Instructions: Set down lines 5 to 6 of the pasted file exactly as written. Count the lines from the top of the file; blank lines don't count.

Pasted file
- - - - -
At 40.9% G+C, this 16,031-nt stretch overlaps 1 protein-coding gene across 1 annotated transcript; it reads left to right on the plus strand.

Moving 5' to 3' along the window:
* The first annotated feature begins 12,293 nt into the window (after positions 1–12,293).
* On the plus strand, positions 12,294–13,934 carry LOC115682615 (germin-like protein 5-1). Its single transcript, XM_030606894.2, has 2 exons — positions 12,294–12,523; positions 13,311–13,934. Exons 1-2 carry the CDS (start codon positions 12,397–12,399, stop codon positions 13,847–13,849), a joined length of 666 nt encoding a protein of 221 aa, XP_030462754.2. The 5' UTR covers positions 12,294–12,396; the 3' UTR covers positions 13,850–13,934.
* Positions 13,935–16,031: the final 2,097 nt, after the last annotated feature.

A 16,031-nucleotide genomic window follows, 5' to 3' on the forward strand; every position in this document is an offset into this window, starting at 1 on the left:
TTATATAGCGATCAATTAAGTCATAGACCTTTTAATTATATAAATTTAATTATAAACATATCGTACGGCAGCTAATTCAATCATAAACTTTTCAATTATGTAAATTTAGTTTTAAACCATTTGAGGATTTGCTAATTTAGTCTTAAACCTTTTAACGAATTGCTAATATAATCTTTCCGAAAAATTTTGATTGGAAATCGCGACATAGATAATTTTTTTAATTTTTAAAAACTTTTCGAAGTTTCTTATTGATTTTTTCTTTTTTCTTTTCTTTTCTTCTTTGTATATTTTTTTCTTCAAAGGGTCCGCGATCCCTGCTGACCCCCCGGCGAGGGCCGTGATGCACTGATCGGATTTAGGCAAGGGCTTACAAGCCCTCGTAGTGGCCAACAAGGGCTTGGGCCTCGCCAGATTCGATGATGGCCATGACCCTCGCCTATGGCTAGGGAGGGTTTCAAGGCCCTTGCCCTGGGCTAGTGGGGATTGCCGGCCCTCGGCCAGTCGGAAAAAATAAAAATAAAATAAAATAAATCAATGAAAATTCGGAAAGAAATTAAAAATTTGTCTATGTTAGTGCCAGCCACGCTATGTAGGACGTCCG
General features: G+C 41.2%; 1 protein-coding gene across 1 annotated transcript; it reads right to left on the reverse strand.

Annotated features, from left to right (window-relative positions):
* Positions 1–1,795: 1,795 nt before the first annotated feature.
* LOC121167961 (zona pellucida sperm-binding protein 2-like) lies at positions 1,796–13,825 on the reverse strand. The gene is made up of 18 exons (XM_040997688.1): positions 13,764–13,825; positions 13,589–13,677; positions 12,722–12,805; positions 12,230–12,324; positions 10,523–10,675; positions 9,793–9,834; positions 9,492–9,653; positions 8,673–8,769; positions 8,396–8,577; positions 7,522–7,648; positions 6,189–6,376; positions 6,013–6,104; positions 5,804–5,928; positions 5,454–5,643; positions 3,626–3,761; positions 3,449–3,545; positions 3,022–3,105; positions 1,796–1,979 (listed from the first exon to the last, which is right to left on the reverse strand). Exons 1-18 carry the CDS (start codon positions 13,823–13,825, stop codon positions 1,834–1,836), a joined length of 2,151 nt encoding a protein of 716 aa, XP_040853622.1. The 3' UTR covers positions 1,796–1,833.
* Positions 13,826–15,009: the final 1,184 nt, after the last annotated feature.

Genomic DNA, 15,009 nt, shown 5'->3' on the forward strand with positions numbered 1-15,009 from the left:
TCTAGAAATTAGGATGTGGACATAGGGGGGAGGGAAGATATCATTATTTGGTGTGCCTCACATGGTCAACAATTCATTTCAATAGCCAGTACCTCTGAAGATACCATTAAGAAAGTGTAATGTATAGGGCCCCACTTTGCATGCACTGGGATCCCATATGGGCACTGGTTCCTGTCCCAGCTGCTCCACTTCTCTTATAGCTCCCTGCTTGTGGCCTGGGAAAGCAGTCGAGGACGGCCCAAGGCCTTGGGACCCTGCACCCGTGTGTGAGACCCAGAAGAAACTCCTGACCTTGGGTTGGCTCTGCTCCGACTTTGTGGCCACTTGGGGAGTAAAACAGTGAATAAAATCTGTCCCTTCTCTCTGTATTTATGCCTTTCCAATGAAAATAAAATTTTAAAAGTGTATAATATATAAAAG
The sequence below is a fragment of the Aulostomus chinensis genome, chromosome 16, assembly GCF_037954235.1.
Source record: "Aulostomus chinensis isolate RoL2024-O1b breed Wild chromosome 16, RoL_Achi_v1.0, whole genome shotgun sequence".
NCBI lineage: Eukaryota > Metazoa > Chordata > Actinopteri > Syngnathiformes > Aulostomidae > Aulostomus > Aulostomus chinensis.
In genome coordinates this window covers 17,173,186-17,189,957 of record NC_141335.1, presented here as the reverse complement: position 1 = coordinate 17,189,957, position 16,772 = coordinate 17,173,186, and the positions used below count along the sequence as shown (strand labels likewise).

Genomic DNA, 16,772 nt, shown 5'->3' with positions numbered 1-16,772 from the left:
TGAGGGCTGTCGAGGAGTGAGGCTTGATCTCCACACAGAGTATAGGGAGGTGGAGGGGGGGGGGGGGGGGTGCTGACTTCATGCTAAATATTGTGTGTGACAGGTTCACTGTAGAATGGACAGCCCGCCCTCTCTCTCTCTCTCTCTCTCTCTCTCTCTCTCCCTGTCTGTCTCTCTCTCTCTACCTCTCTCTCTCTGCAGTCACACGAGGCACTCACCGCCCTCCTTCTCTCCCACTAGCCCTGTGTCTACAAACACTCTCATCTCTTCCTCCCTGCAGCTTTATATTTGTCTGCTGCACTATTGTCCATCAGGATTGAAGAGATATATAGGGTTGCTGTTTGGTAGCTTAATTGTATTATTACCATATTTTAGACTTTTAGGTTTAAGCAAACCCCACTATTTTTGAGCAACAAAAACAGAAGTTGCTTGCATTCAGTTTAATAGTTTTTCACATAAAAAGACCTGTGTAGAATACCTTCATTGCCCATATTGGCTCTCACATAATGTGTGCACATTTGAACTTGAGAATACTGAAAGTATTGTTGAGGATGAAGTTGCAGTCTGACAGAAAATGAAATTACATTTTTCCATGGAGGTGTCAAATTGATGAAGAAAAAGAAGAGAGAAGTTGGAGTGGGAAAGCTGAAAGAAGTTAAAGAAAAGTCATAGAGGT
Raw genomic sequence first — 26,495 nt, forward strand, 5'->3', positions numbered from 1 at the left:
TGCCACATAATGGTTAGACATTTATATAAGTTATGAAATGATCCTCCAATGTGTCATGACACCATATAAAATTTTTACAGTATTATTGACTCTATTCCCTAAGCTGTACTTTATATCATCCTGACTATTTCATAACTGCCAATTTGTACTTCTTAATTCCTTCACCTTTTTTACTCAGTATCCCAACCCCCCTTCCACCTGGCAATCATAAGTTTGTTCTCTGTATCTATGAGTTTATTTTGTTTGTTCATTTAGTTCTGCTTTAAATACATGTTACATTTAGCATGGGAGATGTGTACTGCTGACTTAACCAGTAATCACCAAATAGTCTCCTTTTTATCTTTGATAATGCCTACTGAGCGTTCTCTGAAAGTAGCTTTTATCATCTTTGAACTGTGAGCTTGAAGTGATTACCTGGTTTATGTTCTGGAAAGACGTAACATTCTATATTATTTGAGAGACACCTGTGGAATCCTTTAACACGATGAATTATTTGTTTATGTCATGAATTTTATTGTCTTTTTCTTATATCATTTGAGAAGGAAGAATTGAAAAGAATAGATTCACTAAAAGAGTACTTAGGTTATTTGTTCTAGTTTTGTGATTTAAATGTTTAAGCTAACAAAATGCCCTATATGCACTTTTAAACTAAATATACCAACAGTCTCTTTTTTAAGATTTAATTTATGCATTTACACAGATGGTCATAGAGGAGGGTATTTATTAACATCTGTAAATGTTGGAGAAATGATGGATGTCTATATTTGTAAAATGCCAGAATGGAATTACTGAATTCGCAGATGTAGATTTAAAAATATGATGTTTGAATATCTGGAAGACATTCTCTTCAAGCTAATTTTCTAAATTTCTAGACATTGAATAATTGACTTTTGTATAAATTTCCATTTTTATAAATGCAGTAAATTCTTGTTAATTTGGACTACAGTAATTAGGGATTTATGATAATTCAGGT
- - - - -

* Positions 13,935–16,031: the final 2,097 nt, after the last annotated feature.

A 16,031-nucleotide genomic window follows, 5' to 3' on the forward strand; every position in this document is an offset into this window, starting at 1 on the left: